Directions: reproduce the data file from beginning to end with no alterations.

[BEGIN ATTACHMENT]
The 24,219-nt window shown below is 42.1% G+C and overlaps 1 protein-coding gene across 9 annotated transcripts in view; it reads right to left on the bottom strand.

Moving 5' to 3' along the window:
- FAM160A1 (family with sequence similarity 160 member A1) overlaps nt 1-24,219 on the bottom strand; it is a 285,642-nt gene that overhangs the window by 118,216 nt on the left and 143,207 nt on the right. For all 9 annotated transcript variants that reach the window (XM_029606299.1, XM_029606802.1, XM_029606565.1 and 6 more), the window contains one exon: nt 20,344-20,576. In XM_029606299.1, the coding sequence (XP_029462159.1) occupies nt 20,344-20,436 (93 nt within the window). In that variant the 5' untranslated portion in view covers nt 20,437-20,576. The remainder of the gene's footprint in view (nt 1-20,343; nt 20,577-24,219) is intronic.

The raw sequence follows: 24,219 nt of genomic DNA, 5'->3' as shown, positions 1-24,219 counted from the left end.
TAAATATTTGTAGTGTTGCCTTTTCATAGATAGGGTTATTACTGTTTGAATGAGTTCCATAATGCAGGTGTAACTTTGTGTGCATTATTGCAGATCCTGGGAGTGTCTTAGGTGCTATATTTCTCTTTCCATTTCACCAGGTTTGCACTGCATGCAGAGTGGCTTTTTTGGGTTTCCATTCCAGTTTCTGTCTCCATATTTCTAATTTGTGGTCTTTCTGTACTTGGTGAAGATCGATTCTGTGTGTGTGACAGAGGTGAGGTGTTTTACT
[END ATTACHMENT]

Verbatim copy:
The 24,219-nt window shown below is 42.1% G+C and overlaps 1 protein-coding gene across 9 annotated transcripts in view; it reads right to left on the bottom strand.

Moving 5' to 3' along the window:
- FAM160A1 (family with sequence similarity 160 member A1) overlaps nt 1-24,219 on the bottom strand; it is a 285,642-nt gene that overhangs the window by 118,216 nt on the left and 143,207 nt on the right. For all 9 annotated transcript variants that reach the window (XM_029606299.1, XM_029606802.1, XM_029606565.1 and 6 more), the window contains one exon: nt 20,344-20,576. In XM_029606299.1, the coding sequence (XP_029462159.1) occupies nt 20,344-20,436 (93 nt within the window). In that variant the 5' untranslated portion in view covers nt 20,437-20,576. The remainder of the gene's footprint in view (nt 1-20,343; nt 20,577-24,219) is intronic.

The raw sequence follows: 24,219 nt of genomic DNA, 5'->3' as shown, positions 1-24,219 counted from the left end.
TAAATATTTGTAGTGTTGCCTTTTCATAGATAGGGTTATTACTGTTTGAATGAGTTCCATAATGCAGGTGTAACTTTGTGTGCATTATTGCAGATCCTGGGAGTGTCTTAGGTGCTATATTTCTCTTTCCATTTCACCAGGTTTGCACTGCATGCAGAGTGGCTTTTTTGGGTTTCCATTCCAGTTTCTGTCTCCATATTTCTAATTTGTGGTCTTTCTGTACTTGGTGAAGATCGATTCTGTGTGTGTGACAGAGGTGAGGTGTTTTACT